Australian race clubs use a moveable running rail to ensure that the surface remains as even as possible both close to the rail and further out. If the rail never moved then obviously the inside section of the track would get a lot more wear and tear than the outside and this would create an uneven surface.
So when do we as punters need to consider the position of the rail as a key factor in analyzing the form? Well as a general rule the further the rail is out, the more the leading horses are favoured compared to those racing back in the field that are forced to come wide. There are four main factors to consider when assessing the importance of the rail position:
(1) Width of track/tightness of the turns (2) Length of the straight (3) Seasonal conditions (4) Most recent rail positions
(1) Tight turns and a narrow track mean that it’s very difficult to pull out and go wide around a pack of horses to make up ground. Moonee Valley and Canterbury are relatively tight tracks and this characteristic is exacerbated when the rail is out. There is definitely money to be made in backing on-pace horses at either of these tracks when the rail is out. In contrast the rail position is much less important at spacious tracks like Flemington or Randwick.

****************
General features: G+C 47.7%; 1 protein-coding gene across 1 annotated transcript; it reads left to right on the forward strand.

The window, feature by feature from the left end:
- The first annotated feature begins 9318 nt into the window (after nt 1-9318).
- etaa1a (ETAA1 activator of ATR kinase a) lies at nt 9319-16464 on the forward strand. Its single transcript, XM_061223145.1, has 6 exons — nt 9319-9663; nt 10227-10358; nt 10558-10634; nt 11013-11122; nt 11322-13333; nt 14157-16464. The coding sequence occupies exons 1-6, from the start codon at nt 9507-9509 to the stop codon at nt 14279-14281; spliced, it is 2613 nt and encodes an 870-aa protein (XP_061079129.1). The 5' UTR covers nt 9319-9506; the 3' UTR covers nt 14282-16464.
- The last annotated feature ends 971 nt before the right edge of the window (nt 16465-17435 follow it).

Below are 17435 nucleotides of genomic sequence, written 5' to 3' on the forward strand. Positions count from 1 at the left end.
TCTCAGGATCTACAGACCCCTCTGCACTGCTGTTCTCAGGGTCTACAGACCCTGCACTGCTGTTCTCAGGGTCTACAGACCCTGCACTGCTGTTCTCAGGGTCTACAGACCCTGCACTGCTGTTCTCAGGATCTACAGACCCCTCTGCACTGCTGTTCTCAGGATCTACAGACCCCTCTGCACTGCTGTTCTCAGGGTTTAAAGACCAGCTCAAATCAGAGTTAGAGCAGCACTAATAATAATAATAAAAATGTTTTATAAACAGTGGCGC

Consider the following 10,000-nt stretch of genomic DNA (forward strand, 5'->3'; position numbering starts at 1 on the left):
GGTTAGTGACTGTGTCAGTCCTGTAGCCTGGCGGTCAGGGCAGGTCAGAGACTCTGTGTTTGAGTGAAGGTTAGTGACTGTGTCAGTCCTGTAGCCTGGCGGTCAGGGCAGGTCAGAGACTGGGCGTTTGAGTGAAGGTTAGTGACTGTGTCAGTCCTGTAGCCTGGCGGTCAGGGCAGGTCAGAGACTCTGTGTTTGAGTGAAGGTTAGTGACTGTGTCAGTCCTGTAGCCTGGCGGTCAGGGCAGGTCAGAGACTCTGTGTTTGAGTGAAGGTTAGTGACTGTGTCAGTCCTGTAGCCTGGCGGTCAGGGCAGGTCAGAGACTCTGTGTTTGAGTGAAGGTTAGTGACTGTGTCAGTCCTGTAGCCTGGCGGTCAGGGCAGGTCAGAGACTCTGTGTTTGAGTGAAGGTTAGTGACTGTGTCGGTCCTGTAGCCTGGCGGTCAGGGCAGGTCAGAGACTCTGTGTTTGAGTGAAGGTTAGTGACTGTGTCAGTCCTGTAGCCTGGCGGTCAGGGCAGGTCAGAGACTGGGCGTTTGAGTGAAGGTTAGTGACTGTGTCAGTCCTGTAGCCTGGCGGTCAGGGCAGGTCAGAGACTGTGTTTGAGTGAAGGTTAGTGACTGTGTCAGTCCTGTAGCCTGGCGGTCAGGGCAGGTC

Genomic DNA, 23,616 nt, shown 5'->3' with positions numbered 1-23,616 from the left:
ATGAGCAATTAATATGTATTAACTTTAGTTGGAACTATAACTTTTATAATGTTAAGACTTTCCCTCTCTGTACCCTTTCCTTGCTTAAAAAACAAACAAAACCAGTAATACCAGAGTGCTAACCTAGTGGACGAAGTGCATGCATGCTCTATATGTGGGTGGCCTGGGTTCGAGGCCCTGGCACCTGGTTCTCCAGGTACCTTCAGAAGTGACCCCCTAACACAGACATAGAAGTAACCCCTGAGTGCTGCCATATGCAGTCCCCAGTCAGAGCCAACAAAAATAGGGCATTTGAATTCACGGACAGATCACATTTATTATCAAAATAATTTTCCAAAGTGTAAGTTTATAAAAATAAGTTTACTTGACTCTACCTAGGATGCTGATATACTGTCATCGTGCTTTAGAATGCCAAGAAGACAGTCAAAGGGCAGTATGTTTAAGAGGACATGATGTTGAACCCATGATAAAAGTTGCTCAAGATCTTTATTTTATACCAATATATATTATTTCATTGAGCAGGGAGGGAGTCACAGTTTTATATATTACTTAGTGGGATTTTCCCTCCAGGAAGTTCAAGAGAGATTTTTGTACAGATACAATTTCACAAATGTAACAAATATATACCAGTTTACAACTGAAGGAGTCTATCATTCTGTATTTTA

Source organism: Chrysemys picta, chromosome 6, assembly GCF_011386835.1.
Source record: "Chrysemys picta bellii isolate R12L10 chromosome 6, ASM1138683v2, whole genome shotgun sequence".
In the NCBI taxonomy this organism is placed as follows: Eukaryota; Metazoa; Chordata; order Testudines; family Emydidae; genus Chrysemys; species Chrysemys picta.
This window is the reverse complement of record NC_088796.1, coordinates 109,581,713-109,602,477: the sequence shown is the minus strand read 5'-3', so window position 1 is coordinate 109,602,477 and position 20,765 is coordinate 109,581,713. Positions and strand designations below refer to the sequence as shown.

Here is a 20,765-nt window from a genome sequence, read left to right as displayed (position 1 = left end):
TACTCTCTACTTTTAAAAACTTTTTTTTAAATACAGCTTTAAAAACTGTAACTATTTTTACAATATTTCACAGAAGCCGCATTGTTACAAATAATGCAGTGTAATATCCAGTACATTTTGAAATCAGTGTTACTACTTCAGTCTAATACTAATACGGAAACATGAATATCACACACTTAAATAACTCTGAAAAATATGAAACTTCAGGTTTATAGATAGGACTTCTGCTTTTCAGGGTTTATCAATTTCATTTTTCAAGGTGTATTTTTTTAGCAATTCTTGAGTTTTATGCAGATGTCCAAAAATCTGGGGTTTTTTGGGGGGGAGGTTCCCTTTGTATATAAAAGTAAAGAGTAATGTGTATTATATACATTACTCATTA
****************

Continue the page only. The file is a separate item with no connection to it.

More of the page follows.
(2) The importance of the rail position is increased at tracks with a short straight such as Moonee Valley where there is very little opportunity to make up ground after the turn. Moonee Valley’s straight measures just 173 metres which is less than 40% of the distance of Flemington’s straight (450m). So it makes sense that a horse leading at the turn at Moonee Valley is far more likely to hang on and win than at other tracks like Flemington.
(3) Seasonal conditions are another factor to consider. During winter the inside part of a track can get quite chopped up and be ‘heavier’ than the outside, thus favouring the swoopers. However the opposite can occur during drier times, when the inside can become compacted and race faster than the lusher outside parts of the track. This ‘fast lane’ near the rail favours on-pace horses.
(4) Our race clubs are good at providing information on their schedule for the moveable rail. For example here is Canterbury:
20th November – 3 metres out
4th December – 6 metres out
18th December – Inside
15th January – 2 metres out
29th January – 4 metres out
4th February – 6 metres out
13th February – 8 metres out
19th February– Inside
You can see that the February 13th meeting is highly likely to be dominated by on-pace horses. And for the February 19th meeting they will be racing on the inner part of the track which hasn’t been raced on for basically two months. As a keen punter you can do your own research and consider the four main factors above when analyzing the importance of the rail position for today’s meeting.